Copying the DEC PDP11, as were pretty much all the microcontroller manufacturers at the time.(although the 68000, with an arguably much-more-PDP11-like instruction set, is big endian.)

I prefer big-endian, but not enough to fight about it.

It's a minor convenience to have character strings and numbers stored in the same order.

It's a minor convenience to have numbers easily readable in hex dumps -- VAX/VMS printed hex dumps from right to left for that reason.

I can't see any reason to care that storing a 32 bit integer at an address and then reading an 8 bit integer from that address will give the same value, if the 32 bit integer was small. Why on earth would you want to *do* that? Manipulating values in registers is easier and faster anyway.

The designers of RISC-V chose little-endian not because they think it is better (I happen to know they don't) but because x86 dominates servers and ARM dominates mobile and both are little endian, so why make problems for people porting badly-written software to RISC-V?

MIPS, SPARC, Power all started as the more sensible big-endian, but switched (or became bi-endian) to give fewer problems porting x86 and/or ARM software.
 

Online westfw

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Re: RISC-V assembly language programming tutorial on YouTube
« Reply #220 on: December 27, 2018, 05:32:02 am »
Compilers should be able to support endianness-tagged data pretty effectively.  Especially on RISC cpus with a byteswap instruction.   The "load, byteswap" sequence is only a tiny fraction slower than a mere load.Intel's C compiler supports this.  I don't know if anything else does :-(
(I think the standard "high-level" implementations of byte swapping end up being pretty difficult for a compiler to recognize, though.  :-( )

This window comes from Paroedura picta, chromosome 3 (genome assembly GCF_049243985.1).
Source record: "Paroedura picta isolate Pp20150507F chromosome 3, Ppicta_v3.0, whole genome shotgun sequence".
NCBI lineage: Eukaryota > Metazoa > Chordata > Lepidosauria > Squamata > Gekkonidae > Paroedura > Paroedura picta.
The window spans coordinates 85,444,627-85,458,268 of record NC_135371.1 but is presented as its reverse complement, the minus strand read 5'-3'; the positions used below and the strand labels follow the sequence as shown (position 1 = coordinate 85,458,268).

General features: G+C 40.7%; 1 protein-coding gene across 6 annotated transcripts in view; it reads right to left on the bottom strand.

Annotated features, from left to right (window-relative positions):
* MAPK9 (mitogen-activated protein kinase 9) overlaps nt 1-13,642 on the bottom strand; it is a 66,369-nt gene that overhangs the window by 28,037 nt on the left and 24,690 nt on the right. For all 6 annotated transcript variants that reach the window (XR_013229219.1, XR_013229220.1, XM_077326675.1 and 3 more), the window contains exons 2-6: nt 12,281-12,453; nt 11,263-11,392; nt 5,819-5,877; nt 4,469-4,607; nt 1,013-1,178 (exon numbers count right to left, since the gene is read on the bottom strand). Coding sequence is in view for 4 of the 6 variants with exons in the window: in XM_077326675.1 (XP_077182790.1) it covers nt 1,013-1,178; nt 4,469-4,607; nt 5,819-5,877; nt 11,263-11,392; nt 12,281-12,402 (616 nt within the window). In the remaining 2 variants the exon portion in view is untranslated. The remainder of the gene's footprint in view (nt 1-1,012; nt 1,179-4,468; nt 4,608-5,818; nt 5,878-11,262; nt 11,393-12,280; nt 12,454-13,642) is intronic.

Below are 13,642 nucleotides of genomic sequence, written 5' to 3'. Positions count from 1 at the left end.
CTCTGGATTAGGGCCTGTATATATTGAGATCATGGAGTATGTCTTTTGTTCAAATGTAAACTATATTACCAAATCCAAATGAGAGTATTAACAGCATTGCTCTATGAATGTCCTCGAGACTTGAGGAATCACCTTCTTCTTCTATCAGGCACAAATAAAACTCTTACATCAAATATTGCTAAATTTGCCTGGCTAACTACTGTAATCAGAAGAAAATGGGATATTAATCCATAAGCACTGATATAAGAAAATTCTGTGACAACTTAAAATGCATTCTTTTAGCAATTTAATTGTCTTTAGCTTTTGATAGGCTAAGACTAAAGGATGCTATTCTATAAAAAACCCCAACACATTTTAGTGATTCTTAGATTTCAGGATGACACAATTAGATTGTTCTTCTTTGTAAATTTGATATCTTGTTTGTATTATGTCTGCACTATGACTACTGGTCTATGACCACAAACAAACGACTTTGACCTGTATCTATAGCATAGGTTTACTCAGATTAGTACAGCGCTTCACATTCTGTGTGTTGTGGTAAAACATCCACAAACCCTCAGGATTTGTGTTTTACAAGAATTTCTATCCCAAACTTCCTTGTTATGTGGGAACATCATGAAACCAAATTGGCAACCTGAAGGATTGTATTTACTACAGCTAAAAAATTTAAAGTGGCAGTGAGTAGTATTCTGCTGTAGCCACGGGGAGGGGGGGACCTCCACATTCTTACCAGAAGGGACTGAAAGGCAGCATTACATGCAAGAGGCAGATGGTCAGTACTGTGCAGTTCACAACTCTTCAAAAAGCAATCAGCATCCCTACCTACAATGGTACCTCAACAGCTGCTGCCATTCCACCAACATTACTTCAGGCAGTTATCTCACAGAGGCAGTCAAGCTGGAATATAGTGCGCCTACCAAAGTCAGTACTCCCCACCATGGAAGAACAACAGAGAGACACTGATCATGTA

Offline ataradov

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Re: RISC-V assembly language programming tutorial on YouTube
« Reply #221 on: December 27, 2018, 05:38:30 am »
How exactly do you tag data?

There are a lot of things that compilers can't do. There are some design decisions that affect how you actually want to store data. When working with networking stuff on the LE system, most of the time you want to convert the data when it enters/leaves the MCU. I don't want it to do the conversion before each operation.

Also, more recent networking standards, like IEEE 802.15.4 and ZigBee are all LE.
Alex
 

Offline Nominal Animal

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Re: RISC-V assembly language programming tutorial on YouTube
« Reply #222 on: December 27, 2018, 07:39:38 am »
If you have specific-endian data in a buffer, current C compilers know how to optimize e.g.
Code: [Select]
static inline uint32_t  unpack_u32le(const unsigned char *const data)
{
    return ((uint32_t)data[0])
         | ((uint32_t)data[1] << 8)
         | ((uint32_t)data[2] << 16)
         | ((uint32_t)data[2] << 24);
}

static inline uint32_t  unpack_32be(const unsigned char *const data)